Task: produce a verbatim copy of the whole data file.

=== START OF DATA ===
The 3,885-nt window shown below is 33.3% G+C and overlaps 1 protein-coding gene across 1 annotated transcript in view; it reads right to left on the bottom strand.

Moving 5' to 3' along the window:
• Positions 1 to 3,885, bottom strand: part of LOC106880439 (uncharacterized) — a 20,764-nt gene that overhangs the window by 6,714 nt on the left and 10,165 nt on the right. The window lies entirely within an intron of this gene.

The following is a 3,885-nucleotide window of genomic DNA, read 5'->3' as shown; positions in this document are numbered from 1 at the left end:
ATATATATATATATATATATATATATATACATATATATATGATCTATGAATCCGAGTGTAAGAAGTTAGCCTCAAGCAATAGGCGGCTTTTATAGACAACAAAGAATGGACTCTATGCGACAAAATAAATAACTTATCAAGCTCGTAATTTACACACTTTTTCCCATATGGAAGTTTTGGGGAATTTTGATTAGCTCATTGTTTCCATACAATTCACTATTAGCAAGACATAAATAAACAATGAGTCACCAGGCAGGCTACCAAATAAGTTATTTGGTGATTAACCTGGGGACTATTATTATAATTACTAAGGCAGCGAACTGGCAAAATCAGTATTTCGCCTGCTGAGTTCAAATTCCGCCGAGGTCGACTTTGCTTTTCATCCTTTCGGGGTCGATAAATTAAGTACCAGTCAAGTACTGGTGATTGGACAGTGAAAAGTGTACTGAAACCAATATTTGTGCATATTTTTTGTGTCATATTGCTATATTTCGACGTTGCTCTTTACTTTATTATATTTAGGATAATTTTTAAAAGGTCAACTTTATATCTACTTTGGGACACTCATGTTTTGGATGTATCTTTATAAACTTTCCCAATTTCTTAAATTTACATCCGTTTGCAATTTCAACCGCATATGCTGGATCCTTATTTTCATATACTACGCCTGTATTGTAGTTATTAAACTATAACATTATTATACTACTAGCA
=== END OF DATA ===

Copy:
The 3,885-nt window shown below is 33.3% G+C and overlaps 1 protein-coding gene across 1 annotated transcript in view; it reads right to left on the bottom strand.

Moving 5' to 3' along the window:
• Positions 1 to 3,885, bottom strand: part of LOC106880439 (uncharacterized) — a 20,764-nt gene that overhangs the window by 6,714 nt on the left and 10,165 nt on the right. The window lies entirely within an intron of this gene.

The following is a 3,885-nucleotide window of genomic DNA, read 5'->3' as shown; positions in this document are numbered from 1 at the left end:
ATATATATATATATATATATATATATATACATATATATATGATCTATGAATCCGAGTGTAAGAAGTTAGCCTCAAGCAATAGGCGGCTTTTATAGACAACAAAGAATGGACTCTATGCGACAAAATAAATAACTTATCAAGCTCGTAATTTACACACTTTTTCCCATATGGAAGTTTTGGGGAATTTTGATTAGCTCATTGTTTCCATACAATTCACTATTAGCAAGACATAAATAAACAATGAGTCACCAGGCAGGCTACCAAATAAGTTATTTGGTGATTAACCTGGGGACTATTATTATAATTACTAAGGCAGCGAACTGGCAAAATCAGTATTTCGCCTGCTGAGTTCAAATTCCGCCGAGGTCGACTTTGCTTTTCATCCTTTCGGGGTCGATAAATTAAGTACCAGTCAAGTACTGGTGATTGGACAGTGAAAAGTGTACTGAAACCAATATTTGTGCATATTTTTTGTGTCATATTGCTATATTTCGACGTTGCTCTTTACTTTATTATATTTAGGATAATTTTTAAAAGGTCAACTTTATATCTACTTTGGGACACTCATGTTTTGGATGTATCTTTATAAACTTTCCCAATTTCTTAAATTTACATCCGTTTGCAATTTCAACCGCATATGCTGGATCCTTATTTTCATATACTACGCCTGTATTGTAGTTATTAAACTATAACATTATTATACTACTAGCA